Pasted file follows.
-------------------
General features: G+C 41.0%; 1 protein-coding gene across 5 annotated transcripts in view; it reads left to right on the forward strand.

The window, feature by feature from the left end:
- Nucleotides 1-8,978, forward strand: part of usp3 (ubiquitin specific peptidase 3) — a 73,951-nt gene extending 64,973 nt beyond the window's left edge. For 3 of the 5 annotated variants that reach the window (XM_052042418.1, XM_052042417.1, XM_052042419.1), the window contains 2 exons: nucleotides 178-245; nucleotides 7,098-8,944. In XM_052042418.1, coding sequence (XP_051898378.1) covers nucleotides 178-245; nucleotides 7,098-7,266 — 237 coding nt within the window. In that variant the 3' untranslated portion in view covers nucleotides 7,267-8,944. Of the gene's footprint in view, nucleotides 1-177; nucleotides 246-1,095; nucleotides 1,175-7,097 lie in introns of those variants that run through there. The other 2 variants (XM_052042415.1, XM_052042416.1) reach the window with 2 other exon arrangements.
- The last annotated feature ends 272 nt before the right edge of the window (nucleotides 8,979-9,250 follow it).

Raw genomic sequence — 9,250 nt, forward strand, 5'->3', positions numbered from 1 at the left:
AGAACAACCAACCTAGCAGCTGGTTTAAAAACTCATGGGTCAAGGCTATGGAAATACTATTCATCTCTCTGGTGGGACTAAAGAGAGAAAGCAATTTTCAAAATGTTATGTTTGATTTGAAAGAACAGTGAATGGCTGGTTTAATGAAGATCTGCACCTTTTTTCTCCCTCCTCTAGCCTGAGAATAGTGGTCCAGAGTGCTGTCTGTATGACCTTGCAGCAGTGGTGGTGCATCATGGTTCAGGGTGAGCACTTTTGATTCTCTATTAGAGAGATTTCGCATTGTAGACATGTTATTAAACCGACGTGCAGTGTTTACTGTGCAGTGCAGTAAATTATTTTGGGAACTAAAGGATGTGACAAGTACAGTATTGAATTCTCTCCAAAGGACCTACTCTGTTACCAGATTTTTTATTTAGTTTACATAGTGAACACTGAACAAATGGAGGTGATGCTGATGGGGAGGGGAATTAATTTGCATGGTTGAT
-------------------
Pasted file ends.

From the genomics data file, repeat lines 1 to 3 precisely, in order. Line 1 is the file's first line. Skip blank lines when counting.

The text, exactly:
General features: G+C 41.0%; 1 protein-coding gene across 5 annotated transcripts in view; it reads left to right on the forward strand.

The window, feature by feature from the left end:
- Nucleotides 1-8,978, forward strand: part of usp3 (ubiquitin specific peptidase 3) — a 73,951-nt gene extending 64,973 nt beyond the window's left edge. For 3 of the 5 annotated variants that reach the window (XM_052042418.1, XM_052042417.1, XM_052042419.1), the window contains 2 exons: nucleotides 178-245; nucleotides 7,098-8,944. In XM_052042418.1, coding sequence (XP_051898378.1) covers nucleotides 178-245; nucleotides 7,098-7,266 — 237 coding nt within the window. In that variant the 3' untranslated portion in view covers nucleotides 7,267-8,944. Of the gene's footprint in view, nucleotides 1-177; nucleotides 246-1,095; nucleotides 1,175-7,097 lie in introns of those variants that run through there. The other 2 variants (XM_052042415.1, XM_052042416.1) reach the window with 2 other exon arrangements.